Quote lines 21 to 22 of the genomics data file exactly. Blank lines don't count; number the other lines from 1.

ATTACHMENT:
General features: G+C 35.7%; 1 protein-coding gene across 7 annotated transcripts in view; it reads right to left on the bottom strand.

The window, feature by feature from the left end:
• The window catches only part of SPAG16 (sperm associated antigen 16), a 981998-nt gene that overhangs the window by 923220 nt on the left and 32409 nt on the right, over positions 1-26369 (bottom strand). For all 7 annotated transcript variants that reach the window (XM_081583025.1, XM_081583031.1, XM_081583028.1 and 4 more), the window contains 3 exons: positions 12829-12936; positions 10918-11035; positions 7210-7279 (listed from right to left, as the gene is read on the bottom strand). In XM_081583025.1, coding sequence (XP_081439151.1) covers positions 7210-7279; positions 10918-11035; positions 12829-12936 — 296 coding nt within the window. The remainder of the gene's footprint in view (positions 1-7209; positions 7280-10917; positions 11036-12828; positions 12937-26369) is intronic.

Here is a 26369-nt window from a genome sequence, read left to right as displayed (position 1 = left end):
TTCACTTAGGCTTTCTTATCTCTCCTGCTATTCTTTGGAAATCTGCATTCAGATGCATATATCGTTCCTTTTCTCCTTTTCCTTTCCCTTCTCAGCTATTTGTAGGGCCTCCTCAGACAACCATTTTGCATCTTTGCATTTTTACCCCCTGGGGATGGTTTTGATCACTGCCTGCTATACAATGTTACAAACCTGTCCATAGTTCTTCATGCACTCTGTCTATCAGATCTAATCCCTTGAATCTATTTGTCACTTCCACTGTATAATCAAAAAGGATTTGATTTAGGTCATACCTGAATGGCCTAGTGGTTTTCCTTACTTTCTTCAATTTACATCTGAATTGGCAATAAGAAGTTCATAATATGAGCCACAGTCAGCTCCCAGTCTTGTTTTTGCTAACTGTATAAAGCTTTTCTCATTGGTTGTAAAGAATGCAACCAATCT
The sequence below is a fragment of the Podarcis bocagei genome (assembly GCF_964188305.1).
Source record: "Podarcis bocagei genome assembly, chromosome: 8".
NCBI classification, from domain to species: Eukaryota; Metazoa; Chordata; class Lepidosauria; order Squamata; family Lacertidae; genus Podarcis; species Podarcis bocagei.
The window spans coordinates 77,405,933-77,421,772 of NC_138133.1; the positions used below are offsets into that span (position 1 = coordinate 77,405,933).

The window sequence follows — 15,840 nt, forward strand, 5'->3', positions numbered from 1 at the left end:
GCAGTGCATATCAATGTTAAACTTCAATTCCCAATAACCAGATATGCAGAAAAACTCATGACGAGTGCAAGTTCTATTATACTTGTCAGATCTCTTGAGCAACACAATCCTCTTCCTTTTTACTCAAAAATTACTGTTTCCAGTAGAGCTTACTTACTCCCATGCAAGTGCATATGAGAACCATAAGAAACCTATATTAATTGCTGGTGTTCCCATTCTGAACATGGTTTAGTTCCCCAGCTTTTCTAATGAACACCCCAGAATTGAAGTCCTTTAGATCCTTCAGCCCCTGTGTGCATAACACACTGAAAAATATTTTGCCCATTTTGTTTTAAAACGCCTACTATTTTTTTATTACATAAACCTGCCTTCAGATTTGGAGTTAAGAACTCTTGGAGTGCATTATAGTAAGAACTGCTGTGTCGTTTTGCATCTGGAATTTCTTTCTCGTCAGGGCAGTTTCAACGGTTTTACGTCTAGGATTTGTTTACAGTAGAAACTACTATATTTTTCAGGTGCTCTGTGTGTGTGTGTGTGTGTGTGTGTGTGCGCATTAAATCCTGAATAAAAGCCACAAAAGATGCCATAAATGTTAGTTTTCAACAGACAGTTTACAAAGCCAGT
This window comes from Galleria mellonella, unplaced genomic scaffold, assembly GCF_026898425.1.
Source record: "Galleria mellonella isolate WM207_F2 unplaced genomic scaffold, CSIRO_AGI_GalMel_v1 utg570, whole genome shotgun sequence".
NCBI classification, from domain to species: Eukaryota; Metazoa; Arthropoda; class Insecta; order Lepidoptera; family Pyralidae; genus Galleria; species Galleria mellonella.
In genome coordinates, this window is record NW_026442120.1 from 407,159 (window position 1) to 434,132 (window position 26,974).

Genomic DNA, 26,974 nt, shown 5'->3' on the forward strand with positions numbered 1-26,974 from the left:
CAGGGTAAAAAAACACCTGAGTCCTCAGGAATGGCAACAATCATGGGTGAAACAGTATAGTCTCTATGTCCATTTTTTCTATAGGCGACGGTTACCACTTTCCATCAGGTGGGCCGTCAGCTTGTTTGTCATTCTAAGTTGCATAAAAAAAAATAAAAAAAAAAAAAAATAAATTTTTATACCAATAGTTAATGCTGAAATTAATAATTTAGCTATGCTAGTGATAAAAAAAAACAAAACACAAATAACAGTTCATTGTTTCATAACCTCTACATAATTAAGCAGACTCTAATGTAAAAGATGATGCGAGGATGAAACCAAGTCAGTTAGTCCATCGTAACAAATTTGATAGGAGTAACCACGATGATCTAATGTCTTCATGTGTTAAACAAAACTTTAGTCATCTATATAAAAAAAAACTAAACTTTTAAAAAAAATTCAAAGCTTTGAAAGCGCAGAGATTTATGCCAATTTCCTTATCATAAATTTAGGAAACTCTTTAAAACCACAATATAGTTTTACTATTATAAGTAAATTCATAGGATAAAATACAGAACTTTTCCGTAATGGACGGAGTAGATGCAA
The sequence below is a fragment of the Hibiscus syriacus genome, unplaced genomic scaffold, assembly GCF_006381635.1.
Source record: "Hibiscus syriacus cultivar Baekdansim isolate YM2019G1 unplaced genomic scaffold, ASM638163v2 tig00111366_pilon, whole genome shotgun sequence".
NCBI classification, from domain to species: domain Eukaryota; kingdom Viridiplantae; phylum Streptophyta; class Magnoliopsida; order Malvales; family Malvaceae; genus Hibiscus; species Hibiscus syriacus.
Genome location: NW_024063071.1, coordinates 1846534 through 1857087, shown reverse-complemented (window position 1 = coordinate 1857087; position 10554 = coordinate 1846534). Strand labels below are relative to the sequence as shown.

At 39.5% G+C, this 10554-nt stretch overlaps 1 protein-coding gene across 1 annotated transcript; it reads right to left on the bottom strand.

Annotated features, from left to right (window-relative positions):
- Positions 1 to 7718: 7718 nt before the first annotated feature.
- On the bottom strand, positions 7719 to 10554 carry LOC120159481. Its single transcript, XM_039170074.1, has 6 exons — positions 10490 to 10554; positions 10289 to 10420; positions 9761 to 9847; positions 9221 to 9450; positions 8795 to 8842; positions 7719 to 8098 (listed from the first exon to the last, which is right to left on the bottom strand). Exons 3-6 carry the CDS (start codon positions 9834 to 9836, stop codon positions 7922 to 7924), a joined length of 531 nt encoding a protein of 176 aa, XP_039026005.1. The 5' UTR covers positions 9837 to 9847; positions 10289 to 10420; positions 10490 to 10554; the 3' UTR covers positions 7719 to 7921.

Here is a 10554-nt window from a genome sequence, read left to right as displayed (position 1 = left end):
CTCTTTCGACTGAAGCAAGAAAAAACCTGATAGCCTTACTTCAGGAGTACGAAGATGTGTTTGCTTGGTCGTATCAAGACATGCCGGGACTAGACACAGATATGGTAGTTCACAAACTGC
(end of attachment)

Genome location: NW_024063071.1, coordinates 1846534 through 1857087, shown reverse-complemented (window position 1 = coordinate 1857087; position 10554 = coordinate 1846534). Strand labels below are relative to the sequence as shown.

At 39.5% G+C, this 10554-nt stretch overlaps 1 protein-coding gene across 1 annotated transcript; it reads right to left on the bottom strand.